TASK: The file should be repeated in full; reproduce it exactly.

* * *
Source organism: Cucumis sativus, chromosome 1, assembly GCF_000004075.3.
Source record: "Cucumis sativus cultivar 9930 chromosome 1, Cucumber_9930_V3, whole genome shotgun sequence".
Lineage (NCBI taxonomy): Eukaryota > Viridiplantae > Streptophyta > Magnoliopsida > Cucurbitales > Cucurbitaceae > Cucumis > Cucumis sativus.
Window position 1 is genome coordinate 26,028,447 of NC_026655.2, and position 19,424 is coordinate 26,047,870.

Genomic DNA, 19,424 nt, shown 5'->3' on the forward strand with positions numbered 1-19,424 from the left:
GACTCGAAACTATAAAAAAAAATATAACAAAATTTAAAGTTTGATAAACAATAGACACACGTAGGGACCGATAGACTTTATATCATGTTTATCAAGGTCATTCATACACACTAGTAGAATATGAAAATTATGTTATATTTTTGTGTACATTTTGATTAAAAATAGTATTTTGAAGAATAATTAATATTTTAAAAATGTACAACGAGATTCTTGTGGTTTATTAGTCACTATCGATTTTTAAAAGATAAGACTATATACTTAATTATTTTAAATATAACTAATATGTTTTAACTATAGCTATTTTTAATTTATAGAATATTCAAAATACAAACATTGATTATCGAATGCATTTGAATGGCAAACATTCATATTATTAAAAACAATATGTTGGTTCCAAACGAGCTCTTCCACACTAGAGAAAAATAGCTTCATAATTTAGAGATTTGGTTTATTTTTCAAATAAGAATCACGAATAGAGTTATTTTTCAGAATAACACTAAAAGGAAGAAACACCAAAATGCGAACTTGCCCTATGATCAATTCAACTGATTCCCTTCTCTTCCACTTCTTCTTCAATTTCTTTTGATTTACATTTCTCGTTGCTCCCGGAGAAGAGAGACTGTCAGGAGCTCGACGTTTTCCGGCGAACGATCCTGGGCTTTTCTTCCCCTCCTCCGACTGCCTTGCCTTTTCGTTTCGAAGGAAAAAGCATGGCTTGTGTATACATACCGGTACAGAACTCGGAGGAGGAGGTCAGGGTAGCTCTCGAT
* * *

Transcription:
Source organism: Cucumis sativus, chromosome 1, assembly GCF_000004075.3.
Source record: "Cucumis sativus cultivar 9930 chromosome 1, Cucumber_9930_V3, whole genome shotgun sequence".
Lineage (NCBI taxonomy): Eukaryota > Viridiplantae > Streptophyta > Magnoliopsida > Cucurbitales > Cucurbitaceae > Cucumis > Cucumis sativus.
Window position 1 is genome coordinate 26,028,447 of NC_026655.2, and position 19,424 is coordinate 26,047,870.

Genomic DNA, 19,424 nt, shown 5'->3' on the forward strand with positions numbered 1-19,424 from the left:
GACTCGAAACTATAAAAAAAAATATAACAAAATTTAAAGTTTGATAAACAATAGACACACGTAGGGACCGATAGACTTTATATCATGTTTATCAAGGTCATTCATACACACTAGTAGAATATGAAAATTATGTTATATTTTTGTGTACATTTTGATTAAAAATAGTATTTTGAAGAATAATTAATATTTTAAAAATGTACAACGAGATTCTTGTGGTTTATTAGTCACTATCGATTTTTAAAAGATAAGACTATATACTTAATTATTTTAAATATAACTAATATGTTTTAACTATAGCTATTTTTAATTTATAGAATATTCAAAATACAAACATTGATTATCGAATGCATTTGAATGGCAAACATTCATATTATTAAAAACAATATGTTGGTTCCAAACGAGCTCTTCCACACTAGAGAAAAATAGCTTCATAATTTAGAGATTTGGTTTATTTTTCAAATAAGAATCACGAATAGAGTTATTTTTCAGAATAACACTAAAAGGAAGAAACACCAAAATGCGAACTTGCCCTATGATCAATTCAACTGATTCCCTTCTCTTCCACTTCTTCTTCAATTTCTTTTGATTTACATTTCTCGTTGCTCCCGGAGAAGAGAGACTGTCAGGAGCTCGACGTTTTCCGGCGAACGATCCTGGGCTTTTCTTCCCCTCCTCCGACTGCCTTGCCTTTTCGTTTCGAAGGAAAAAGCATGGCTTGTGTATACATACCGGTACAGAACTCGGAGGAGGAGGTCAGGGTAGCTCTCGAT